Colombo, Sri Lanka For days it stood burning off the Sri Lanka coast, plumes of thick dark smoke that could be seen from miles away. But the X-Press Pearl has now fallen silent, lying half sunken off the coast of Sri Lanka, its hull resting on the shallow ocean bed.
But though the flames have now been doused - the problems have only just begun.
Kathmandu, Nepal The World Wildlife Fund-WWF Nepal has awarded the ‘WWF Nepal Conservation Award 2020 to the Center for Public Health and Environmental Development (CEPHED) for the latter’s efforts at biodiversity and environment conservation. The award was presented at a virtual award ceremony on Wednesday afternoon for CEPHED’s initiatives for eliminating POPs and Mercury from the country’s health sector.
Panel recommends many household chemicals and pesticides be exempt from scrutiny and agricultural chemicals’ approvals be fast-tracked
Saturday, 03 April 2021
(The Guardian, AUSTRALIA)
Environment and health groups have fiercely criticised proposals to relax the regulation of chemicals and pesticides in Australia, saying they are “totally at odds” with public health and safety expectations.
IPEN congratulates longtime colleague Vi Waghiyi, Environmental Health and Justice Director at IPEN Participating Organization Alaska Community Action on Toxics, for her inclusion in the United States' Council on Environmental Quality's Environmental Justice Advisory Council. Vi has vital perspectives and years of important experience to lend to the Advisory Council and IPEN looks forward to improved action related to current and historic environmental injustices in the US.
U.N. Expert Committee Acts on Hazardous Chemicals in Plastics
Gothenburg, Sweden - A U.N. expert committee to the Stockholm Convention on Persistent Organic Pollutants (POPs) has evaluated two chemical additives to plastics and determined that only one qualifies to move forward in the process to be listed for global elimination under the Stockholm Convention.
The committee failed to reach a consensus that the flame retardant the chemical Dechlorane plus (DP) is likely, as a result of its long-range environmental transport, to lead to significant adverse human health and environmental effects, such that global action is warranted. DP is an example of a substance that never should have been produced as it is a slight modification of mirex – one of the original dirty dozen substances listed in the Convention. It has been produced since the 1960s and used in plastics for computers and televisions, coatings for wires and cables, and polyurethane foam. It has been found in human milk, serum, and cord blood and can cause neurotoxicity, liver impairment, and endocrine disruption.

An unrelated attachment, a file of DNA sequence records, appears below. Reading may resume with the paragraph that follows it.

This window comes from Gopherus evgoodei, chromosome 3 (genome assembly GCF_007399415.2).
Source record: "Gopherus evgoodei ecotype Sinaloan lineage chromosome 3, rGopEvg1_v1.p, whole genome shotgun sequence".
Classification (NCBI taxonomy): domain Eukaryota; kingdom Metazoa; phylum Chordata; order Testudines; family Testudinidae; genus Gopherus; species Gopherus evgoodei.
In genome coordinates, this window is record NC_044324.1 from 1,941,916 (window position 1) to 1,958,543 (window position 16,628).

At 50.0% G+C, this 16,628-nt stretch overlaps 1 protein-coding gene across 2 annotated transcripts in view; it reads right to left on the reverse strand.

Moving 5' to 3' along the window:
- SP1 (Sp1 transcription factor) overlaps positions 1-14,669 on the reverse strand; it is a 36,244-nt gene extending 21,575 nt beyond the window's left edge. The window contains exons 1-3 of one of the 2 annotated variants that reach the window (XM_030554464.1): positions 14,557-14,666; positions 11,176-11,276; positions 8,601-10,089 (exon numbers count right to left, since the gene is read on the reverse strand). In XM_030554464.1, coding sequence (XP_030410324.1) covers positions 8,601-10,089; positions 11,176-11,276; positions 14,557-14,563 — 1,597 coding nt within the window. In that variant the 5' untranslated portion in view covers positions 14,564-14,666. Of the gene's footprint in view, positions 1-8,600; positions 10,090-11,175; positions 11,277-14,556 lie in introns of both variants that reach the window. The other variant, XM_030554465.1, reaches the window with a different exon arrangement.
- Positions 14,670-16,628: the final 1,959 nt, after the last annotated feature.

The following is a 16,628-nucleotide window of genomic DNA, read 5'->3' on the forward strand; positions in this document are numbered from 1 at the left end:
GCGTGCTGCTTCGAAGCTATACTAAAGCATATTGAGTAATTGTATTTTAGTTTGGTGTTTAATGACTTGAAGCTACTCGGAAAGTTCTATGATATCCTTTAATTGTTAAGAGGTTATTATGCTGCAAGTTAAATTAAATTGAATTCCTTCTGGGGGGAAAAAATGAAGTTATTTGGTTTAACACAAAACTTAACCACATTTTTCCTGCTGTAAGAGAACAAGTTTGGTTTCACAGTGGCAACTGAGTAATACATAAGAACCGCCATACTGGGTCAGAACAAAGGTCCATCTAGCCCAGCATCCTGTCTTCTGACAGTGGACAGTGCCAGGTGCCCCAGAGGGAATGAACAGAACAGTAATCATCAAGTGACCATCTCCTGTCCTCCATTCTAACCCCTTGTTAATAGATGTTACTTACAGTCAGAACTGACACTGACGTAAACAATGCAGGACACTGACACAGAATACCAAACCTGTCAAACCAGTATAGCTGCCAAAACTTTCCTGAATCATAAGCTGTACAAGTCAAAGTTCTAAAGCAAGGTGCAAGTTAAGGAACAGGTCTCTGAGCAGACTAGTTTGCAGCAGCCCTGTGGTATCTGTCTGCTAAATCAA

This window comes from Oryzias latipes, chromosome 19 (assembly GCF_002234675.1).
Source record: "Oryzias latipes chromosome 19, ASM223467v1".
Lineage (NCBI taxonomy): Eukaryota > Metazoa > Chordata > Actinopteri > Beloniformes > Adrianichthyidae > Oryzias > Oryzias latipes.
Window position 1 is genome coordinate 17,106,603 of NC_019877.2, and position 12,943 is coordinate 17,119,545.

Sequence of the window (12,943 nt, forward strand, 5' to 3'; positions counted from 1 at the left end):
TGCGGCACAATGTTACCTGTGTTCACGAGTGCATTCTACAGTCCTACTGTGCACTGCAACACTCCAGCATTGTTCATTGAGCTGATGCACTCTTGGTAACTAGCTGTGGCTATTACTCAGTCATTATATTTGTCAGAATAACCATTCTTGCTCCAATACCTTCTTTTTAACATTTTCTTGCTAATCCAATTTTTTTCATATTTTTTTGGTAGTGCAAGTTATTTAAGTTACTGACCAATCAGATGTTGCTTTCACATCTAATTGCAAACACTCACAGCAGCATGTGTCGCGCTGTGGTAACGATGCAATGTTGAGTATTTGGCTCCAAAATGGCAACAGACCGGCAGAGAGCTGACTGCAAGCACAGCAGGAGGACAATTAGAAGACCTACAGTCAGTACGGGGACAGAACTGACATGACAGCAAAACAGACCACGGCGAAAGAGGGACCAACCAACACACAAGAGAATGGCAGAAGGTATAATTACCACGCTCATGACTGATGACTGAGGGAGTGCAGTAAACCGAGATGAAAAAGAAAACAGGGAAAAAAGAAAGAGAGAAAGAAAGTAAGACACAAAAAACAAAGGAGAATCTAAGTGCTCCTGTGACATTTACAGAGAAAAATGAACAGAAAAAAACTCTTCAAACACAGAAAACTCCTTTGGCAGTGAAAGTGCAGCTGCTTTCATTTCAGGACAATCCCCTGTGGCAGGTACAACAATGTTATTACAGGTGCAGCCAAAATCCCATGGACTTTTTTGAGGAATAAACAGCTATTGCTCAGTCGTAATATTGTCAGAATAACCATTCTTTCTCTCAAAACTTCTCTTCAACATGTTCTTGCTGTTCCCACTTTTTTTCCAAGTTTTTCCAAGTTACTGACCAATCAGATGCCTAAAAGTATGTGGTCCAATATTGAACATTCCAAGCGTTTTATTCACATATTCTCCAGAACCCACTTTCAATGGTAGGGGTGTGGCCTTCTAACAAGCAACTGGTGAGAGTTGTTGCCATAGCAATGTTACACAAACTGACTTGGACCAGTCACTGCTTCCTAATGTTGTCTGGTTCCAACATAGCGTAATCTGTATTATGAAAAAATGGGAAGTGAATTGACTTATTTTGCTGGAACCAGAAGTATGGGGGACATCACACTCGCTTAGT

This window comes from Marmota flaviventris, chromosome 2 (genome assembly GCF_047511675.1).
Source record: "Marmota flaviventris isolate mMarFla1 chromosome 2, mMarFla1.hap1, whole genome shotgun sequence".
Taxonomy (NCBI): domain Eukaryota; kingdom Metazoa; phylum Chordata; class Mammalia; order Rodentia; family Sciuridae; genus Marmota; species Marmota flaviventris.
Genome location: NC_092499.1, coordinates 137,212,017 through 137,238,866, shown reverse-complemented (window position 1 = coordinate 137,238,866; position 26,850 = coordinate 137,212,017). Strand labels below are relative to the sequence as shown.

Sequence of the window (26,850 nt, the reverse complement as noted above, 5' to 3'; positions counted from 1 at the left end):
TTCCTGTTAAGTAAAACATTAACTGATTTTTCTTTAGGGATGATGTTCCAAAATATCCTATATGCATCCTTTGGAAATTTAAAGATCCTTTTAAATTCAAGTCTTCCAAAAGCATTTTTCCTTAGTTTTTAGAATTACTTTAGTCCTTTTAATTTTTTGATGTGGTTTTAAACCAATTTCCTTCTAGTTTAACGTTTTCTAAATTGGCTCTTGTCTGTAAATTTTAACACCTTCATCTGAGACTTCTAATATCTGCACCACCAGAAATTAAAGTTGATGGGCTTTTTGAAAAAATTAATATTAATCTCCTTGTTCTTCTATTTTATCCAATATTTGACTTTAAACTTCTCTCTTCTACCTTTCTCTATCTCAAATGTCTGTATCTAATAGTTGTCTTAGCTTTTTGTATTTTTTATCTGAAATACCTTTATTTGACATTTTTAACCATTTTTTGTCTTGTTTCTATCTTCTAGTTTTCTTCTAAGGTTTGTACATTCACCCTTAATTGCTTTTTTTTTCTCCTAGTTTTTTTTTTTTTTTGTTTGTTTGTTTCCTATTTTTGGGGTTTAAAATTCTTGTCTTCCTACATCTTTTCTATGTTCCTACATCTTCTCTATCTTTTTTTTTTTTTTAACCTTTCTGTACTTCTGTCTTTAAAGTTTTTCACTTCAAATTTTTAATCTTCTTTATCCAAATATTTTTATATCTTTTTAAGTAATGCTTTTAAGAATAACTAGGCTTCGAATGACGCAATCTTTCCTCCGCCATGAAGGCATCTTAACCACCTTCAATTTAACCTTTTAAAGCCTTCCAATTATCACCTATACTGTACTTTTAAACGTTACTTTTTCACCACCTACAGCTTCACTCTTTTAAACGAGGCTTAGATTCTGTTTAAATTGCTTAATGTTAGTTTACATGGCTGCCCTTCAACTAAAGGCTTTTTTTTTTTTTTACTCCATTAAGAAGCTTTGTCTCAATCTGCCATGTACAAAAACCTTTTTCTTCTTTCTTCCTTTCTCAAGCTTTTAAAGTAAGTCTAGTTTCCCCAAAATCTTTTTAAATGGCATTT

“We are appalled that the Committee allowed a few individuals to de-rail progress toward elimination of this dangerous chemical and failed to consider properly the body of evidence on its adverse effects. It is critical that the global community swiftly eliminates the manufacturing and use of this dangerous chemical. Dechlorane plus is currently marketed as a replacement for the flame retardant decaBDE and as a substitute for mirex. This is a stark example of a regrettable, ill-advised substitution. Studies show rising levels of DP, perhaps indicating that DP is being increasingly used as a replacement for decaBDE. DP threatens the development and health of our next generations and concerted international action must be taken to prevent further harm,” said Pamela Miller, IPEN Co-Chair and Executive Director of Alaska Community Action on Toxics. The Committee will re-evaluate Dechlorane plus at its next meeting in September 2021.
Eggs from chickens that forage around waste yards and plastic burning sites are a risk as they have been found to contain high levels of persistent organic pollutants (POPs).
Studies carried out in Kenya and Tanzania found high levels of POPs in the eggs from such chickens, pointing to an environment polluted with chemicals, including banned and current-use plastic additives and chemicals created from burning plastics.
The study, “Plastic waste poisons the food chain in Kenya and Tanzania” was done to monitor persistent organic contaminants for human health and food.
In Kenya, the study was done with eggs produced by hens in the vicinity of a school community cooker in Mirema, Nairobi, that burns plastic waste for fuel. In Tanzania, it was carried out with free-range chicken eggs at households in Pugu Kinyamwezi located next to a large municipal solid waste dumpsite on the south-western edge of Dar es Salaam.
The study spearheaded by IPEN and local environment watchdogs — Centre for Environmental Justice and Development (CEJAD) in Kenya and Agenda for Environment and Responsible Development (Agenda) in Tanzania — found the eggs contained dioxins and POPs like brominated flame retardants.